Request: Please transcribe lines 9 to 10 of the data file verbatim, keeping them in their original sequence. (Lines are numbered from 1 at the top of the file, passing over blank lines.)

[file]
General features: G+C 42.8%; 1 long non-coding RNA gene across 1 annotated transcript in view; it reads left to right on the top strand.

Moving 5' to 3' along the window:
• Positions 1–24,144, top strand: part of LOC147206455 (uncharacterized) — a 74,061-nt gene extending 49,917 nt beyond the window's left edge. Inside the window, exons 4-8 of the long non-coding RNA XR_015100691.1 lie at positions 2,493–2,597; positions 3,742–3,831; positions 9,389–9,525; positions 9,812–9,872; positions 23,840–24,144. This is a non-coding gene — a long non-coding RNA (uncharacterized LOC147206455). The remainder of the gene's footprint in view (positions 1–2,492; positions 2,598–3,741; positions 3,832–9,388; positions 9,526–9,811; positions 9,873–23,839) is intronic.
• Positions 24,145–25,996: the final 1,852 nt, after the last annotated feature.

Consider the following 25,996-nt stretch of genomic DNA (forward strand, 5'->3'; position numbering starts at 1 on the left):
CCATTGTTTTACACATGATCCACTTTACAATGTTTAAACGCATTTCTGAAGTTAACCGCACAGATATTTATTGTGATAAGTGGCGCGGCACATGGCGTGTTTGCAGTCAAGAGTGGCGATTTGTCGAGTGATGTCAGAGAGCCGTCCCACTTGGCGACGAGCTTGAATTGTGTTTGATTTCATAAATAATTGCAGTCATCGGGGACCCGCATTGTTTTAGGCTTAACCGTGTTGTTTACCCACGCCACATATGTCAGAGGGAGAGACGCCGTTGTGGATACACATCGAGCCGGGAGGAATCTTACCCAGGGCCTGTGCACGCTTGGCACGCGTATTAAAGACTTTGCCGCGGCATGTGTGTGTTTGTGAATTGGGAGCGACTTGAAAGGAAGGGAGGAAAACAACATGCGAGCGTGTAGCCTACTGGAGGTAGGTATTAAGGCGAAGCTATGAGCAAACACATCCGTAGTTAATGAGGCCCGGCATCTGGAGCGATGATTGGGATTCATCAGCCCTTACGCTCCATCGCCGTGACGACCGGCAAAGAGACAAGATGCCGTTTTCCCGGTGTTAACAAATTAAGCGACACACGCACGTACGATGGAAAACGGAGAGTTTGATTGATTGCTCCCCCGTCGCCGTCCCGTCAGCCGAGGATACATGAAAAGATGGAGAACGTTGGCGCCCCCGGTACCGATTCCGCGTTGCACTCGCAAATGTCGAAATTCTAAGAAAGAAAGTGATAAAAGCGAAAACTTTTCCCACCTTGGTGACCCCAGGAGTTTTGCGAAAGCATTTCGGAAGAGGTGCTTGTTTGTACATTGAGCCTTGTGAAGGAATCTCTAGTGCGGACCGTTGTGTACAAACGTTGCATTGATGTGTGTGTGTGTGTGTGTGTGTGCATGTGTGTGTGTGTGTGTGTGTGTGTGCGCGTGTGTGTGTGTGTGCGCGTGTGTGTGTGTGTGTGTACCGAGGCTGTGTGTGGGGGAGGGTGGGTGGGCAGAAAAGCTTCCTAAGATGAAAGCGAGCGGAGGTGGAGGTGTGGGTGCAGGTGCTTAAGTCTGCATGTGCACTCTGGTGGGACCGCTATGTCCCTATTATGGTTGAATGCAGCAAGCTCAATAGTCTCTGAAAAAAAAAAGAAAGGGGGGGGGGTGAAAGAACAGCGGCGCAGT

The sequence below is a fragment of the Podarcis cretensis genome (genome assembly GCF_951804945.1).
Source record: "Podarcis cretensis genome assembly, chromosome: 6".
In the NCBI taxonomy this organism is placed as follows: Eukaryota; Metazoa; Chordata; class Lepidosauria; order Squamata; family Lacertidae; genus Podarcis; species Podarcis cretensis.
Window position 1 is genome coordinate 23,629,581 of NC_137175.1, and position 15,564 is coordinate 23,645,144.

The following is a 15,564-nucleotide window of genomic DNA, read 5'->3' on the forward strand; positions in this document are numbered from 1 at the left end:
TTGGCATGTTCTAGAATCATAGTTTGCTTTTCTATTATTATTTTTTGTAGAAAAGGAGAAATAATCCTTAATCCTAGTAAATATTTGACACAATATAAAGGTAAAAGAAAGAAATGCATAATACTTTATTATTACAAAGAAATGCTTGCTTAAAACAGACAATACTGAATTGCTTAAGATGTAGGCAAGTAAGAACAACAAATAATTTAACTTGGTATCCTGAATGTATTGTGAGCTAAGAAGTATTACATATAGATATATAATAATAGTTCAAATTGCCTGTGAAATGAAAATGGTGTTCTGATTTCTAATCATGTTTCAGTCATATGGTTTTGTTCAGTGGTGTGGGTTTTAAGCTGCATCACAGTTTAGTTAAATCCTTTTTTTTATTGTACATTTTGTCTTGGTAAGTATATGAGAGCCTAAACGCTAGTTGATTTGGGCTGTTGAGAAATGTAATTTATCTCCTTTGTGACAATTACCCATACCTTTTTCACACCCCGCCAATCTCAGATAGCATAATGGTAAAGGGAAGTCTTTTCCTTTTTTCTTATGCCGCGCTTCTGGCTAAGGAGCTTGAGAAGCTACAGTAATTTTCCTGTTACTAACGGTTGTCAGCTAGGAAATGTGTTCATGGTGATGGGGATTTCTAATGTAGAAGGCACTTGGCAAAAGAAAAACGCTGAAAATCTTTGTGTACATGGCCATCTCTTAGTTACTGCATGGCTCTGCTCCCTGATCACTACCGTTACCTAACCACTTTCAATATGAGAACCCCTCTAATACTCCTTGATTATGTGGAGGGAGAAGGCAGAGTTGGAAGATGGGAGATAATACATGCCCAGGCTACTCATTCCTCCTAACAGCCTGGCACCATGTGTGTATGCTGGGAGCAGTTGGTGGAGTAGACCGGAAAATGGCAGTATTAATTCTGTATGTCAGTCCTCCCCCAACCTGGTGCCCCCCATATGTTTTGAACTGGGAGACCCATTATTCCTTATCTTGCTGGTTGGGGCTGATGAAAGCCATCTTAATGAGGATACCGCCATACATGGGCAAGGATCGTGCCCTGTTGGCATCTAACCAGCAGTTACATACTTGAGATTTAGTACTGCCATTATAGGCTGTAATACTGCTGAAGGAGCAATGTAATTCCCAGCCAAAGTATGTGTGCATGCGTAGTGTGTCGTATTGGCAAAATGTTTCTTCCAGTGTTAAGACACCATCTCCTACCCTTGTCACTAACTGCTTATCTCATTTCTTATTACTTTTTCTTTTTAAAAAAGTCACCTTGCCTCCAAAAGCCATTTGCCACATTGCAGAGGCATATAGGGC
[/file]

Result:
In the NCBI taxonomy this organism is placed as follows: Eukaryota; Metazoa; Chordata; class Lepidosauria; order Squamata; family Lacertidae; genus Podarcis; species Podarcis cretensis.
Window position 1 is genome coordinate 23,629,581 of NC_137175.1, and position 15,564 is coordinate 23,645,144.